Obsessive-Compulsive Disorder

Focused Ultrasound Therapy

Outside Approval SquareFocused ultrasound is an early stage, noninvasive therapeutic technology with the potential to improve the quality of life and decrease the cost of care for patients with obsessive compulsive disorder (OCD). This novel technology focuses beams of ultrasonic energy precisely and accurately on targets deep in the brain without damaging surrounding normal tissue. Where the beams converge, the ultrasound produces a variety of therapeutic effects enabling treatment without incisions or radiation.

Current treatments for OCD include medications, surgery (radiofrequency or laser ablation, deep brain stimulation), or stereotactic radiosurgery (gamma knife, linear accelerator), all of which have limitations and side effects. Focused ultrasound has the potential to provide an alternative to invasive surgery or radiosurgery via precise thermal ablation, or to augment drug therapy. 

Clinical Trials Square

Potential advantages:

  • Focused ultrasound is non-invasive – no incisions, holes in the skull, electrodes in the brain – and therefore has reduced risk for infection and blood clots.
  • Precise targeting minimizes damage to non-targeted healthy brain.
  • Treatment can be a complement to drug therapy, enabling enhanced delivery of therapies into the brain via temporary opening of the blood-brain barrier.

Clinical Trials

A pilot clinical trial conducted at Yonsei University College of Medicine used focused ultrasound to perform bilateral anterior limb capsulotomies in OCD patients, all of which were refractory to medical therapy. The results of the first four patients with six months follow-up were recently published. These patients experienced gradual improvement in obsessive-compulsive thoughts and behaviors and showed sustained improvement in depression and anxiety over six months. The remaining patients in this study have been treated, and results will be published soon.

A second clinical trial has begun to treat OCD patients in Toronto, Canada. This study can only treat Canadian citizens. To inquire about this trial, please contact Anusha Baskaran at 416-480-6100 ext. 1650 or .

See a list of treatment sites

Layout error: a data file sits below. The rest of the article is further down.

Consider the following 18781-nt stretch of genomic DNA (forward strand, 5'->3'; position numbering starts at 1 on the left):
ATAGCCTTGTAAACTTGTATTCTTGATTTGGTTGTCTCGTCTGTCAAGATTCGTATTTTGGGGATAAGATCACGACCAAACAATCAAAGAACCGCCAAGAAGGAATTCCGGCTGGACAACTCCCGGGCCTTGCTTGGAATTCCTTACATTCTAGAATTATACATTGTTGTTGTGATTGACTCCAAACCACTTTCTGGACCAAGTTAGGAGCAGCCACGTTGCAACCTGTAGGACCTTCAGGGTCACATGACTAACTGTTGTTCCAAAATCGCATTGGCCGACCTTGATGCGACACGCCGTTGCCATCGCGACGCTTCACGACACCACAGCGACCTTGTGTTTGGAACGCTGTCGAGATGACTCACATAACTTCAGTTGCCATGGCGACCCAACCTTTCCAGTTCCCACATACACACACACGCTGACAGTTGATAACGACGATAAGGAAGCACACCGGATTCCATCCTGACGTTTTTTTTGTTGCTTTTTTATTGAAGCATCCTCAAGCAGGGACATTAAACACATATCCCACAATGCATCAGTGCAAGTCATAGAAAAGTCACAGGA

See a list of clinical trials sites

See a list of laboratory research sites

Regulatory Approval and Reimbursement

Focused ultrasound is not approved by any regulatory bodies worldwide as a treatment for OCD, nor is the treatment reimbursed by medical insurance providers.

Additional Resources

Notable Papers

Chang WS, Jung HH, Zadicario E, Rachmilevitch I, Tlusty T, Vitek S, Chang JW. Factors associated with successful magnetic resonance-guided focused ultrasound treatment: efficiency of acoustic energy delivery through the skull. J Neurosurg. 2016 Feb;124(2):411-6. doi: 10.3171/2015.3.JNS142592.

Jung HH, Kim SJ, Roh D, Chang JG, Chang WS, Kweon EJ, Kim CH, Chang JW. Bilateral thermal capsulotomy with MR-guided focused ultrasound for patients with treatment-refractory obsessive-compulsive disorder: a proof-of-concept study. Mol Psychiatry. 2015 Oct;20(10):1205-11. doi: 10.1038/mp.2014.154.

Jung HH, Chang WS, Rachmilevitch I, Tlusty T, Zadicario E, Chang JW. Different magnetic resonance imaging patterns after transcranial magnetic resonance-guided focused ultrasound of the ventral intermediate nucleus of the thalamus and anterior limb of the internal capsule in patients with essential tremor or obsessive-compulsive disorder. J Neurosurg. 2015 Jan;122(1):162-8. doi: 10.3171/2014.8.JNS132603.

Bauer R, Martin E, Haegele-Link S, Kaegi G, von Specht M, Werner B. Noninvasive functional neurosurgery using transcranial MR imaging-guided focused ultrasound. Parkinsonism Relat Disord. 2014 Jan;20 Suppl 1:S197-9. doi: 10.1016/S1353-8020(13)70046-4.

Click here for additional references from PubMed.